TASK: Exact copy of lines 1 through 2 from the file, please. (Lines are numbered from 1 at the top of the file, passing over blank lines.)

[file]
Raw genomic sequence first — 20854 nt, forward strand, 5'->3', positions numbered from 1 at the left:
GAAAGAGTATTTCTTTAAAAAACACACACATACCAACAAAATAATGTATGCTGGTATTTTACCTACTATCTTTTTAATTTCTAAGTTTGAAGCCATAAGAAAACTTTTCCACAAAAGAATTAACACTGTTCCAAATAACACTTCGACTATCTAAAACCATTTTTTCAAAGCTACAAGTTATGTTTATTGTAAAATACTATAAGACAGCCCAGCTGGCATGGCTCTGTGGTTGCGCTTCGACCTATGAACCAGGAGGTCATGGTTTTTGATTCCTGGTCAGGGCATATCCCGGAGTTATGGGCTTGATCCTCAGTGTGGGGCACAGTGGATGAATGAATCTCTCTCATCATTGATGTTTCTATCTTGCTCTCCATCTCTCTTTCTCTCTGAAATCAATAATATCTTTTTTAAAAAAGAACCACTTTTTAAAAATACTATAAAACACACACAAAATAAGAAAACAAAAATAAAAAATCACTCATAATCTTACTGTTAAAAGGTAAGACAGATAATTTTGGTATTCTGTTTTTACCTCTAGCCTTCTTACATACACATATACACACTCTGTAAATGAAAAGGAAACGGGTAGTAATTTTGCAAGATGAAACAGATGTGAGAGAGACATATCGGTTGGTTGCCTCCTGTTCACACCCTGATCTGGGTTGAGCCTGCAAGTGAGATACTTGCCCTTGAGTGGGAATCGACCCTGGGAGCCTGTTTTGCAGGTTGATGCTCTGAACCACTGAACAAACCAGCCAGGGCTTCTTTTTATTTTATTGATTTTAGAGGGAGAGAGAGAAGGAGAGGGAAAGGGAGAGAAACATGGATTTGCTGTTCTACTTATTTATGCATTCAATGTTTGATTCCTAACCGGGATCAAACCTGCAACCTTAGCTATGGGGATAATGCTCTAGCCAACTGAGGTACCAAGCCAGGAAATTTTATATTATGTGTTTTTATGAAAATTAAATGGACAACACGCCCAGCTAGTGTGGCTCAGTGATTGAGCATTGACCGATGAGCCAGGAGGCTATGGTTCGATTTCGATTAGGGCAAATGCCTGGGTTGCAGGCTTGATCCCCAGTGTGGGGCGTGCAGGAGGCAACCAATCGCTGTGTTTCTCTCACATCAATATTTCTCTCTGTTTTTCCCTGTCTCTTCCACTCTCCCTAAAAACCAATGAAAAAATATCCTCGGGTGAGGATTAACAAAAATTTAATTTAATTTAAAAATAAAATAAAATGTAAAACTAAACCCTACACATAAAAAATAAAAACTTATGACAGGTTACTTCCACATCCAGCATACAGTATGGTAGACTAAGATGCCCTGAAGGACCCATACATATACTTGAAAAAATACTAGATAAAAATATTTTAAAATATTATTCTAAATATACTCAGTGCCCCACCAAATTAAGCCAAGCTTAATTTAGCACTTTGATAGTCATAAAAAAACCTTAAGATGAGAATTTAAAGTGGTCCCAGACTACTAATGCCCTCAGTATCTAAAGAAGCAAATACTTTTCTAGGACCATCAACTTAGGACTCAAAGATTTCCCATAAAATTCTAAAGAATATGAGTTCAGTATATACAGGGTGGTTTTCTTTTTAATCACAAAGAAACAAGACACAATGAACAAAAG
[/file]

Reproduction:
Raw genomic sequence first — 20854 nt, forward strand, 5'->3', positions numbered from 1 at the left:
GAAAGAGTATTTCTTTAAAAAACACACACATACCAACAAAATAATGTATGCTGGTATTTTACCTACTATCTTTTTAATTTCTAAGTTTGAAGCCATAAGAAAACTTTTCCACAAAAGAATTAACACTGTTCCAAATAACACTTCGACTATCTAAAACCATTTTTTCAAAGCTACAAGTTATGTTTATTGTAAAATACTATAAGACAGCCCAGCTGGCATGGCTCTGTGGTTGCGCTTCGACCTATGAACCAGGAGGTCATGGTTTTTGATTCCTGGTCAGGGCATATCCCGGAGTTATGGGCTTGATCCTCAGTGTGGGGCACAGTGGATGAATGAATCTCTCTCATCATTGATGTTTCTATCTTGCTCTCCATCTCTCTTTCTCTCTGAAATCAATAATATCTTTTTTAAAAAAGAACCACTTTTTAAAAATACTATAAAACACACACAAAATAAGAAAACAAAAATAAAAAATCACTCATAATCTTACTGTTAAAAGGTAAGACAGATAATTTTGGTATTCTGTTTTTACCTCTAGCCTTCTTACATACACATATACACACTCTGTAAATGAAAAGGAAACGGGTAGTAATTTTGCAAGATGAAACAGATGTGAGAGAGACATATCGGTTGGTTGCCTCCTGTTCACACCCTGATCTGGGTTGAGCCTGCAAGTGAGATACTTGCCCTTGAGTGGGAATCGACCCTGGGAGCCTGTTTTGCAGGTTGATGCTCTGAACCACTGAACAAACCAGCCAGGGCTTCTTTTTATTTTATTGATTTTAGAGGGAGAGAGAGAAGGAGAGGGAAAGGGAGAGAAACATGGATTTGCTGTTCTACTTATTTATGCATTCAATGTTTGATTCCTAACCGGGATCAAACCTGCAACCTTAGCTATGGGGATAATGCTCTAGCCAACTGAGGTACCAAGCCAGGAAATTTTATATTATGTGTTTTTATGAAAATTAAATGGACAACACGCCCAGCTAGTGTGGCTCAGTGATTGAGCATTGACCGATGAGCCAGGAGGCTATGGTTCGATTTCGATTAGGGCAAATGCCTGGGTTGCAGGCTTGATCCCCAGTGTGGGGCGTGCAGGAGGCAACCAATCGCTGTGTTTCTCTCACATCAATATTTCTCTCTGTTTTTCCCTGTCTCTTCCACTCTCCCTAAAAACCAATGAAAAAATATCCTCGGGTGAGGATTAACAAAAATTTAATTTAATTTAAAAATAAAATAAAATGTAAAACTAAACCCTACACATAAAAAATAAAAACTTATGACAGGTTACTTCCACATCCAGCATACAGTATGGTAGACTAAGATGCCCTGAAGGACCCATACATATACTTGAAAAAATACTAGATAAAAATATTTTAAAATATTATTCTAAATATACTCAGTGCCCCACCAAATTAAGCCAAGCTTAATTTAGCACTTTGATAGTCATAAAAAAACCTTAAGATGAGAATTTAAAGTGGTCCCAGACTACTAATGCCCTCAGTATCTAAAGAAGCAAATACTTTTCTAGGACCATCAACTTAGGACTCAAAGATTTCCCATAAAATTCTAAAGAATATGAGTTCAGTATATACAGGGTGGTTTTCTTTTTAATCACAAAGAAACAAGACACAATGAACAAAAG